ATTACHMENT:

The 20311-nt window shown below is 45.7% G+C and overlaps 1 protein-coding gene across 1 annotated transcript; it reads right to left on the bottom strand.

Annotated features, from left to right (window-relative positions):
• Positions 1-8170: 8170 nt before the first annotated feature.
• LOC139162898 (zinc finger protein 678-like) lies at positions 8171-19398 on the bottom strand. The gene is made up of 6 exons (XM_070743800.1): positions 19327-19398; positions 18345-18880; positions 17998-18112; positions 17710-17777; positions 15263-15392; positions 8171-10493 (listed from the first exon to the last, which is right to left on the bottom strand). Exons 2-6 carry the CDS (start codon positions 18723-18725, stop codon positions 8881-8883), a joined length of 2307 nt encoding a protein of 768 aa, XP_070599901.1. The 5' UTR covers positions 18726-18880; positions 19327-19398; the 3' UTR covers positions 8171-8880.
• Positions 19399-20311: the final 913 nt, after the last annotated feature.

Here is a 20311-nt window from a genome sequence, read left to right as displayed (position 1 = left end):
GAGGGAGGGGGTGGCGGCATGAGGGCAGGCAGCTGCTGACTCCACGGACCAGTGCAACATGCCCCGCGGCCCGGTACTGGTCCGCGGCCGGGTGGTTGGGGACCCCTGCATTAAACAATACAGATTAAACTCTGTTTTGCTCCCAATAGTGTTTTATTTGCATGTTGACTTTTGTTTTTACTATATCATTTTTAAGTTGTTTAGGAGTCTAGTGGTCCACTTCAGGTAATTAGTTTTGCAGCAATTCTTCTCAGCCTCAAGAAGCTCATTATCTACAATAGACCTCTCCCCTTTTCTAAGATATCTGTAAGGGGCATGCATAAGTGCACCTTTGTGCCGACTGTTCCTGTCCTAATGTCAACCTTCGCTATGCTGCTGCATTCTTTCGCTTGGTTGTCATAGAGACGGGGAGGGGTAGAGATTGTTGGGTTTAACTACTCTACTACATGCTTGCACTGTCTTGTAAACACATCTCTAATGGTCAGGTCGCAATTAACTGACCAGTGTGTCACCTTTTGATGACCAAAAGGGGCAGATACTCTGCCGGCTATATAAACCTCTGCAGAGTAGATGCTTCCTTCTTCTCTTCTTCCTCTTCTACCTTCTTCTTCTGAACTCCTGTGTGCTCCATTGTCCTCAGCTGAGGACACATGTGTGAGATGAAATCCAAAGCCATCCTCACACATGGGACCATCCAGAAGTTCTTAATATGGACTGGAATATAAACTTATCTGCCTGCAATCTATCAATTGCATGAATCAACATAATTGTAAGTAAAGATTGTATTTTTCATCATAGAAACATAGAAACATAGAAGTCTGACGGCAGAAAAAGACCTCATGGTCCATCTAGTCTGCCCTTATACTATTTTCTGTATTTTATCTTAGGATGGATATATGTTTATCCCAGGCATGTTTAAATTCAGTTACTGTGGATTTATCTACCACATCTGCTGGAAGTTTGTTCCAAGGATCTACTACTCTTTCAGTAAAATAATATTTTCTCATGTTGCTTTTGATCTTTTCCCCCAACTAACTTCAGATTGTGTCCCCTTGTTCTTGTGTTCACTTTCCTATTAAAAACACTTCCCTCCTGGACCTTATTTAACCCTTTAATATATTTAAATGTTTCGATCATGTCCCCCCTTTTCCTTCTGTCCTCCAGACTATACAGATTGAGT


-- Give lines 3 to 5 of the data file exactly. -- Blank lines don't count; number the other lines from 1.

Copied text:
• Positions 1-8170: 8170 nt before the first annotated feature.
• LOC139162898 (zinc finger protein 678-like) lies at positions 8171-19398 on the bottom strand. The gene is made up of 6 exons (XM_070743800.1): positions 19327-19398; positions 18345-18880; positions 17998-18112; positions 17710-17777; positions 15263-15392; positions 8171-10493 (listed from the first exon to the last, which is right to left on the bottom strand). Exons 2-6 carry the CDS (start codon positions 18723-18725, stop codon positions 8881-8883), a joined length of 2307 nt encoding a protein of 768 aa, XP_070599901.1. The 5' UTR covers positions 18726-18880; positions 19327-19398; the 3' UTR covers positions 8171-8880.
• Positions 19399-20311: the final 913 nt, after the last annotated feature.